It’s not long after the bank hostage business that Mary reveals her secret, Hancock starts asking deep questions about himself, and the movie takes an odd, penetrating turn. This is the part I won’t get into, except to say that the origin stories of superheroes consistently underwhelm me, and Hancock’s is one of the most arbitrary. Even Mary, who knows all about him, doesn’t know all that much, and I have a shiny new dime here for any viewer of the movie who can explain exactly how Hancock came into being.

Not that it matters much anyway. I guess he had to come into being somehow, and this movie’s explanation is as likely as most, which is to say, completely preposterous. Still, “Hancock” is a lot of fun, if perhaps a little top-heavy with stuff being destroyed. Will Smith makes the character more subtle than he has to be, more filled with self-doubt, more willing to learn. Jason Bateman is persuasive and helpful on the PR front, and it turns out Charlize Theron has a great deal to feel odd and penetrating about.

Where is it written that superheroes have to be selfless? What would happen if an individual with supernatural powers was surly, self-absorbed and acid-tongued? Would he still be a hero? Would people still want him around?

“Hancock,” the new Will Smith vehicle, asks those smart questions, but after initial moments of success its answers get dumb and dumber. It’s a strange feeling to see the summer’s most promising premise self-destruct into something bizarre and unsatisfying, but that is the “Hancock” experience.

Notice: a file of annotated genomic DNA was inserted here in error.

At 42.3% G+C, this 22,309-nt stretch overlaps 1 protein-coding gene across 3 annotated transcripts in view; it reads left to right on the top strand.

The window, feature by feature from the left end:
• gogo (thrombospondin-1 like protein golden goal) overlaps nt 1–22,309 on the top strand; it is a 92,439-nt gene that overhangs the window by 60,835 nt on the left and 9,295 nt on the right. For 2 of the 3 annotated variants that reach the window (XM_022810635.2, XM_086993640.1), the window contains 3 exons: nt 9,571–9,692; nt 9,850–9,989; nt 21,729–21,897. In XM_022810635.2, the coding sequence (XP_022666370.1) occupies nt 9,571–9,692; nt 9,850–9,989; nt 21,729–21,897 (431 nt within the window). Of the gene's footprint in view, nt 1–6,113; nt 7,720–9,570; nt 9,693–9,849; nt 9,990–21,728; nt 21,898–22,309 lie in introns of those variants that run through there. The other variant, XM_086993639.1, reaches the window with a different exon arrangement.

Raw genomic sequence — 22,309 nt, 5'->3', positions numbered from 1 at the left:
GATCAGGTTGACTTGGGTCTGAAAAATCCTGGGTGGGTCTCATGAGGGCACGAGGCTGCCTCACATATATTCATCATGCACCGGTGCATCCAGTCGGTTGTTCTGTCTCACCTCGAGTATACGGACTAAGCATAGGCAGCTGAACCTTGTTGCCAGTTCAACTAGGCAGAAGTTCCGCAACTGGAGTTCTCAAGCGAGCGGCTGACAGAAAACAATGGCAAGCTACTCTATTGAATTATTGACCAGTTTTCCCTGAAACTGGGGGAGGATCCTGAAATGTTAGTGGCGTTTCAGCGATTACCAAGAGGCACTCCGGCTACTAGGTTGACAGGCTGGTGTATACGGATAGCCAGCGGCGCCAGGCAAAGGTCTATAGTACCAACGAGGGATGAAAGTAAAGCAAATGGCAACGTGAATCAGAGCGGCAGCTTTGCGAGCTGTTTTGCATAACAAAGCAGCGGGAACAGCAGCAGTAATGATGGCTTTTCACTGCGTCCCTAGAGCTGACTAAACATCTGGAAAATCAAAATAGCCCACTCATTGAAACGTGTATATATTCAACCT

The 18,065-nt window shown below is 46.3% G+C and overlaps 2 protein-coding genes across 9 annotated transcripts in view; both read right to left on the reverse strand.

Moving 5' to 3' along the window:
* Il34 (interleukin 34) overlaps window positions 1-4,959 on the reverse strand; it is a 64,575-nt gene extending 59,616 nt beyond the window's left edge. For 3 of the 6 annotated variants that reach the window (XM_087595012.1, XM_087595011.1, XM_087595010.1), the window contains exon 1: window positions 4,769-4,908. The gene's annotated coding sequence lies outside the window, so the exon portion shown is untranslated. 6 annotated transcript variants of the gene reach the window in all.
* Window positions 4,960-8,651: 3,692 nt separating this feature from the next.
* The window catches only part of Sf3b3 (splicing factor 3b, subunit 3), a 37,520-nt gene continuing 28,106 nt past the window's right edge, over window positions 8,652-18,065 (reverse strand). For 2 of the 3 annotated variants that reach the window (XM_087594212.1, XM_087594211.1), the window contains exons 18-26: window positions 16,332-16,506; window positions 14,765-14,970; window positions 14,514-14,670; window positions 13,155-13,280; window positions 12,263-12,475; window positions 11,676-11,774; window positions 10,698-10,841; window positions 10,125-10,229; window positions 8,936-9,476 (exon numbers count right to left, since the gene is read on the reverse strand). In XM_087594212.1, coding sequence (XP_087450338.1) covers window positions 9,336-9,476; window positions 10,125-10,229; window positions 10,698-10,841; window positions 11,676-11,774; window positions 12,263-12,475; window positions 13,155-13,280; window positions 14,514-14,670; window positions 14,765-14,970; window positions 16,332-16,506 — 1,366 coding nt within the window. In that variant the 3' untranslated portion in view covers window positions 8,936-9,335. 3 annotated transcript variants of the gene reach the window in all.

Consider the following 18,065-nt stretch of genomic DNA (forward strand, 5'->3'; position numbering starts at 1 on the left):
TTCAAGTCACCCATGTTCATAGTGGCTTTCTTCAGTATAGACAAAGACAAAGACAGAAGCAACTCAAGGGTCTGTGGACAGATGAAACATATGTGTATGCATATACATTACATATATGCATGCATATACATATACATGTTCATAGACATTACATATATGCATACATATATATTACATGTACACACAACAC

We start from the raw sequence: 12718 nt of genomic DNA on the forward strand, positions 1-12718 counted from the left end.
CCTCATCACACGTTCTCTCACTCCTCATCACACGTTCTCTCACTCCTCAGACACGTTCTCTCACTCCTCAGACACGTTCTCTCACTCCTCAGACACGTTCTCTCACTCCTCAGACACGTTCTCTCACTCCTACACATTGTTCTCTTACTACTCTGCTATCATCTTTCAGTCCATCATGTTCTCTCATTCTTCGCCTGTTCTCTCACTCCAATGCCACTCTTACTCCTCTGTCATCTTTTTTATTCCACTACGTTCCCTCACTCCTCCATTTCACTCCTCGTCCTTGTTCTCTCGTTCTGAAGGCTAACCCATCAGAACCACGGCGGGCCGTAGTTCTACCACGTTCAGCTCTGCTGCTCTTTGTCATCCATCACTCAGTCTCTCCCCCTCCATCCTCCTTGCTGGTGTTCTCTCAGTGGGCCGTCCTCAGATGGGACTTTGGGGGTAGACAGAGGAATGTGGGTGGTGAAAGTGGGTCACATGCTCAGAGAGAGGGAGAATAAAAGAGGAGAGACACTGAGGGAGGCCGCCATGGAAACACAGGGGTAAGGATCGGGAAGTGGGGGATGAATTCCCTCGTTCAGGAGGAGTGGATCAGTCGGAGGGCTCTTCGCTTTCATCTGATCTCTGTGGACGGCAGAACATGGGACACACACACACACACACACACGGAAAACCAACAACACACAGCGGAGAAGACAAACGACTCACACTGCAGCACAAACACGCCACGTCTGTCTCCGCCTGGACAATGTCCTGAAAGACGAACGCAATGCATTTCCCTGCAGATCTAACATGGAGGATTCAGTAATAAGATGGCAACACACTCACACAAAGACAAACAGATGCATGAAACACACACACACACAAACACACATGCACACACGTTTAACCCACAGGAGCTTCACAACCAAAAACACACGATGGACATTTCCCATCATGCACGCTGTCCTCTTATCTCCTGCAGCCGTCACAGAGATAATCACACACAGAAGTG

Probably no one but Smith, possibly the most likable actor in the world, could have breathed the right kind of life into this unusual character, first met sleeping off a monumental binge on a bench in Los Angeles.

Being hung over, we soon learn, is business as usual for Hancock, a superhero who hangs out in dive bars, drinks from the bottle and wears ragged clothes and a wool cap that has seen better days.

Yes, Hancock has all of Superman’s talents ” he is ridiculously strong, invulnerable and able to leap tall buildings in a single bound ” but because he often is drunk and/or hung over when the call to action comes, he causes as much trouble as he prevents.

As written by Vy Vincent Ngo and Vince Gilligan and directed by Peter Berg, “Hancock” takes misanthropic glee in its deconstruction of the conventions of super­heroism. It’s abrasive as all get out, but Smith’s charisma and the cleverness of the concept keep us in the picture. But then, just about without warning, “Hancock” makes an unexpected and head-shaking plot turn that derails the film in a way that it never recovers from. This second part of “Hancock” has the further disadvantage of coming up with its convoluted rules as it goes along, making it especially hard to understand what is happen­ing to its characters or the reasons for its events.

The creators of “Hancock” truly had a tiger by the tail with their primary idea, and once they let go, the beast turned around and swallowed them whole. This is Hol­lywood, after all, a town without pity. Or, for that matter, anything resembling good common sense.